I just enjoy having fun in our Libelle H301b and look forward to every flight!



  • Rob Buck & his Open Libelle - USA

    Our 301b is serial number 68 and the last I knew it was in Australia. We kept that wonderful sailplane (and regret selling it) until 1973 and was sold to Ian Pryde in New Zealand. It was then flown by Alan Cameron in the 1974 World meet at Waikerie, standard class with locked flaps. They did considerable work to clean up the Libelle, and I believe Alan was something like 7th place!

    I visited the factory in December of 1967 when our Libelle H 301b was in production. Dieter Furst took me into the factory after picking me up at the train station, on a snowy evening, and with no one else there I could see all these beautiful fuselages and wings were sitting there in their various forms of being born. He showed me around and in his smiling way finally said” “well let’s see…this is your Libelle!” It was the fuselage upside down on a sawhorse being finished, and scribbled inside with a pencil was number 68, it’s serial number. It may sound weird, but I think of that moment, as a fortunate young man of 18, and did not have the same feeling on seeing our Libelle for the first time, until our son was born.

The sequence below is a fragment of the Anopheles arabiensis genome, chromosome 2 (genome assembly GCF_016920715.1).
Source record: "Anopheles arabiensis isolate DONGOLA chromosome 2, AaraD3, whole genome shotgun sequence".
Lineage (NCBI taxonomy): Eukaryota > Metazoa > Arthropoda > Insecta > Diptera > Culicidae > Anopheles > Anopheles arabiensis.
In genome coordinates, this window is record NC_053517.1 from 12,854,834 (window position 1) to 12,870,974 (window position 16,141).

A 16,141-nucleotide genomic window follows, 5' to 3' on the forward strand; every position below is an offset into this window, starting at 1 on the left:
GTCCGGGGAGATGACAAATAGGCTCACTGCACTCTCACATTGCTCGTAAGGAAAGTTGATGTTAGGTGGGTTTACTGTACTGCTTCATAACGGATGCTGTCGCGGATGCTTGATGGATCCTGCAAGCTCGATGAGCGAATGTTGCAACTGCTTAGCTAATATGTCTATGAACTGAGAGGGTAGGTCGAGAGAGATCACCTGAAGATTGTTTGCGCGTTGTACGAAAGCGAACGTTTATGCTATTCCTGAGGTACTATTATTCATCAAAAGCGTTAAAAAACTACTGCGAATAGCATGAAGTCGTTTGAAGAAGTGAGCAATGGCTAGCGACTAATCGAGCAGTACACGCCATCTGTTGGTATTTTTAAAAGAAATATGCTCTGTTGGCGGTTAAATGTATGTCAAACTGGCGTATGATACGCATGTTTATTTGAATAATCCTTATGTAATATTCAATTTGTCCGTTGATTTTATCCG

My father and I often visited the Glasflugel factory.. he was a TWA pilot, so getting back and forth to Germany was easy. We developed very fond and appreciated friendships with so many in the company. Truly a wonderful group of people… a family. I am reading the Glasflugel book that recently came out… many memories, and also revealings of many things we did not know, but it also is an emotional experience reading it.

    I always thought of our Libelle as my best friend, from 18 years old until we sold it when I was 24. We shared a lot together, and I probably scared the heck out of our poor Libelle several times! At times we flew the wonderful little glider pretty hard, throughout several National and Regional competitions. The Libelle was a far better glider than I was a competition pilot!

    We ordered the glider without a trailer, so they crated the glider, then drove it up to Frankfurt where we had arranged to have it flown to New York on a TWA cargo 707. Part of the arrangement was that they uncrated the glider right on the ramp of the airport, assembled it in front of the 707 for pictures, with a short caption explaining the event, and of course highlighting the Libelle. I think the picture and caption showed up and something like 187 newspapers! A nice little bit of public relations for Glasflugel!